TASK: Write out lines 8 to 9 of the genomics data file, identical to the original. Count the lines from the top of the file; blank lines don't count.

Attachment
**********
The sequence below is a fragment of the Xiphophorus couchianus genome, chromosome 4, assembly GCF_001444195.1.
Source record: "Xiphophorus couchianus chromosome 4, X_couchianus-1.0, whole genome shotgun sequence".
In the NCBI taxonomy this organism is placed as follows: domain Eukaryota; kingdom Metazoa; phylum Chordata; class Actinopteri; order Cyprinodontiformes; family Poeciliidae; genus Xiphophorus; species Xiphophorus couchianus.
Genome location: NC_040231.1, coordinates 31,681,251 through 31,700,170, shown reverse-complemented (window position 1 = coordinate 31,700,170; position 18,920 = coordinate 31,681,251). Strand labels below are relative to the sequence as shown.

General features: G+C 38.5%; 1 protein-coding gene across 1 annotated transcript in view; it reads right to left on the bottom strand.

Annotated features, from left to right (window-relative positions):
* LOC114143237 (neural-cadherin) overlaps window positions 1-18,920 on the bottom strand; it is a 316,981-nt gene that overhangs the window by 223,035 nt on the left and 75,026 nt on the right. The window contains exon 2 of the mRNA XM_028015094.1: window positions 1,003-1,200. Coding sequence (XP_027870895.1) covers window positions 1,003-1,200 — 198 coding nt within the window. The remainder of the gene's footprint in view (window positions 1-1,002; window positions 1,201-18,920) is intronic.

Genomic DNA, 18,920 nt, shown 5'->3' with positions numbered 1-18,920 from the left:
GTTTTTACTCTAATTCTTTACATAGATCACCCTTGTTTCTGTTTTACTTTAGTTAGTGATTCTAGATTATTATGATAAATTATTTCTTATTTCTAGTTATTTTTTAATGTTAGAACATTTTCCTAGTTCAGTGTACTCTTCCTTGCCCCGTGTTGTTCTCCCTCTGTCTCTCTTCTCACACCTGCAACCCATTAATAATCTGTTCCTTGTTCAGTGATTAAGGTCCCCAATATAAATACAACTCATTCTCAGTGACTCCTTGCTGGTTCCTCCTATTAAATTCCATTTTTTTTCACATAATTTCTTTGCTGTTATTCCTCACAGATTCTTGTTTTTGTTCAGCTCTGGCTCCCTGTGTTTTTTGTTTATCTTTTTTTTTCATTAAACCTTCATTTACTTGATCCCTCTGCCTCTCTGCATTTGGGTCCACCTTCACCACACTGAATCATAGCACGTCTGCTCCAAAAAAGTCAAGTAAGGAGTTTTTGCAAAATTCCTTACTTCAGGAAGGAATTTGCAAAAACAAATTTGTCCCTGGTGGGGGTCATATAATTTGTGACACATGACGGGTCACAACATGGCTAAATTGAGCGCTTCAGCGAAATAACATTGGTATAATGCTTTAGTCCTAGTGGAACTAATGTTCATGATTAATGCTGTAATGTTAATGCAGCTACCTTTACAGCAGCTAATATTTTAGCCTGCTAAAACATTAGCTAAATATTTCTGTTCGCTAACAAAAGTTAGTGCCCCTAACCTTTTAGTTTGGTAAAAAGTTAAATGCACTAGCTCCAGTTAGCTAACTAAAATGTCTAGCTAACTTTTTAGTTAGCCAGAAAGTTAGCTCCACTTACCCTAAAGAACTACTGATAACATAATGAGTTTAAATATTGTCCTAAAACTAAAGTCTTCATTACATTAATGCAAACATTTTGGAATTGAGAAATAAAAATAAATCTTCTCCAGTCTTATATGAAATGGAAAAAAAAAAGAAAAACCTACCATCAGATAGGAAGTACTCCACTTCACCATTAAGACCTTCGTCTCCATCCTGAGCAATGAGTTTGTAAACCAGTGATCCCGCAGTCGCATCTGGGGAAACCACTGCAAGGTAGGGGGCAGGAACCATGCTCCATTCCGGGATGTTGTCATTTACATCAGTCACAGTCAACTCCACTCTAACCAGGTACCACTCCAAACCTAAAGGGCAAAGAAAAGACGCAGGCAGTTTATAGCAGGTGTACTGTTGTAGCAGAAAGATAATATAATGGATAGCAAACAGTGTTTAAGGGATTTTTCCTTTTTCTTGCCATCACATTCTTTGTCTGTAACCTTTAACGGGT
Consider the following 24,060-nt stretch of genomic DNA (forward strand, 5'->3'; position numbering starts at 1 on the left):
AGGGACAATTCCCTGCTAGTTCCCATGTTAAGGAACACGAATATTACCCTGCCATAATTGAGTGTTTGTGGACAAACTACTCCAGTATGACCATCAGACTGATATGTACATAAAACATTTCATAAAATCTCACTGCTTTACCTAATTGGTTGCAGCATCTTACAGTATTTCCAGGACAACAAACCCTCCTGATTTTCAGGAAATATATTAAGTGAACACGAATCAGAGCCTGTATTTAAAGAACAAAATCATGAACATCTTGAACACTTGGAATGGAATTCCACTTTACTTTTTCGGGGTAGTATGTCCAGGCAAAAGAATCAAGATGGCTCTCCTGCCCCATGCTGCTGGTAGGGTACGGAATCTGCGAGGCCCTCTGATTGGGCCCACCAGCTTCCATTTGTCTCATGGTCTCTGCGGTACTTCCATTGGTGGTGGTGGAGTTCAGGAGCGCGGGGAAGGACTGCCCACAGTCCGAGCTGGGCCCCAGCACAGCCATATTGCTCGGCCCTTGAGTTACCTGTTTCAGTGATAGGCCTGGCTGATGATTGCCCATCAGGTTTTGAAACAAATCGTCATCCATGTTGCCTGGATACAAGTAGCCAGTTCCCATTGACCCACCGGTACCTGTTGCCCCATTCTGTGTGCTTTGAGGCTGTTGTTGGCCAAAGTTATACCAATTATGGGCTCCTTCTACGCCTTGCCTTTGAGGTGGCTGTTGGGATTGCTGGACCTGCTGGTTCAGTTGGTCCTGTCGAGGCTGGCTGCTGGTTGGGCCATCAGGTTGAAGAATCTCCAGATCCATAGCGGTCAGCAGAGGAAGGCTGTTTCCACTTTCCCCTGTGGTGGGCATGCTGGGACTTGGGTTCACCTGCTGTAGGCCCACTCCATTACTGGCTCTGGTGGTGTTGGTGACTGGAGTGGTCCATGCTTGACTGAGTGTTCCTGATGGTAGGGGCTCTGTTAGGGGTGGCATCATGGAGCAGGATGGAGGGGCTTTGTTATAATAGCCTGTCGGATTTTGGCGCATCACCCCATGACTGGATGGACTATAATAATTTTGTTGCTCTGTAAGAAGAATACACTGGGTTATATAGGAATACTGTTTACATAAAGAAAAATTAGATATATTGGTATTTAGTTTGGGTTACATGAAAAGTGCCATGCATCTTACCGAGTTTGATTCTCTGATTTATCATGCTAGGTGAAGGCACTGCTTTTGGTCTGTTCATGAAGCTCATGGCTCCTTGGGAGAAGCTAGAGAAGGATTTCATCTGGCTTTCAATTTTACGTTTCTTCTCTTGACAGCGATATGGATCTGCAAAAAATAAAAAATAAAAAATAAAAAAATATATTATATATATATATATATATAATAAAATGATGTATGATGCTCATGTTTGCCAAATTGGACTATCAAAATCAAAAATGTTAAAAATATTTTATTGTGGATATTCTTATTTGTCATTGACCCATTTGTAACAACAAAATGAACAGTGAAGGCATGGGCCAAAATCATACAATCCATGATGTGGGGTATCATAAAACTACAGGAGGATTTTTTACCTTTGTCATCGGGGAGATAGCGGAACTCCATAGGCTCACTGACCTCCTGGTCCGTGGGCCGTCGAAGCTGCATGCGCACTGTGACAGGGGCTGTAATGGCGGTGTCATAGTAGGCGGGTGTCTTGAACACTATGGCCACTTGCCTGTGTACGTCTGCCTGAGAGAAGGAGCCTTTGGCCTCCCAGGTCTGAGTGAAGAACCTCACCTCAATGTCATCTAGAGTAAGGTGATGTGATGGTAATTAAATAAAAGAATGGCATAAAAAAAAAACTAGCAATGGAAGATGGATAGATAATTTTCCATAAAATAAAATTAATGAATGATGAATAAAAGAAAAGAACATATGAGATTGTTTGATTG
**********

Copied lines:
Genomic DNA, 18,920 nt, shown 5'->3' with positions numbered 1-18,920 from the left:
GTTTTTACTCTAATTCTTTACATAGATCACCCTTGTTTCTGTTTTACTTTAGTTAGTGATTCTAGATTATTATGATAAATTATTTCTTATTTCTAGTTATTTTTTAATGTTAGAACATTTTCCTAGTTCAGTGTACTCTTCCTTGCCCCGTGTTGTTCTCCCTCTGTCTCTCTTCTCACACCTGCAACCCATTAATAATCTGTTCCTTGTTCAGTGATTAAGGTCCCCAATATAAATACAACTCATTCTCAGTGACTCCTTGCTGGTTCCTCCTATTAAATTCCATTTTTTTTCACATAATTTCTTTGCTGTTATTCCTCACAGATTCTTGTTTTTGTTCAGCTCTGGCTCCCTGTGTTTTTTGTTTATCTTTTTTTTTCATTAAACCTTCATTTACTTGATCCCTCTGCCTCTCTGCATTTGGGTCCACCTTCACCACACTGAATCATAGCACGTCTGCTCCAAAAAAGTCAAGTAAGGAGTTTTTGCAAAATTCCTTACTTCAGGAAGGAATTTGCAAAAACAAATTTGTCCCTGGTGGGGGTCATATAATTTGTGACACATGACGGGTCACAACATGGCTAAATTGAGCGCTTCAGCGAAATAACATTGGTATAATGCTTTAGTCCTAGTGGAACTAATGTTCATGATTAATGCTGTAATGTTAATGCAGCTACCTTTACAGCAGCTAATATTTTAGCCTGCTAAAACATTAGCTAAATATTTCTGTTCGCTAACAAAAGTTAGTGCCCCTAACCTTTTAGTTTGGTAAAAAGTTAAATGCACTAGCTCCAGTTAGCTAACTAAAATGTCTAGCTAACTTTTTAGTTAGCCAGAAAGTTAGCTCCACTTACCCTAAAGAACTACTGATAACATAATGAGTTTAAATATTGTCCTAAAACTAAAGTCTTCATTACATTAATGCAAACATTTTGGAATTGAGAAATAAAAATAAATCTTCTCCAGTCTTATATGAAATGGAAAAAAAAAAGAAAAACCTACCATCAGATAGGAAGTACTCCACTTCACCATTAAGACCTTCGTCTCCATCCTGAGCAATGAGTTTGTAAACCAGTGATCCCGCAGTCGCATCTGGGGAAACCACTGCAAGGTAGGGGGCAGGAACCATGCTCCATTCCGGGATGTTGTCATTTACATCAGTCACAGTCAACTCCACTCTAACCAGGTACCACTCCAAACCTAAAGGGCAAAGAAAAGACGCAGGCAGTTTATAGCAGGTGTACTGTTGTAGCAGAAAGATAATATAATGGATAGCAAACAGTGTTTAAGGGATTTTTCCTTTTTCTTGCCATCACATTCTTTGTCTGTAACCTTTAACGGGT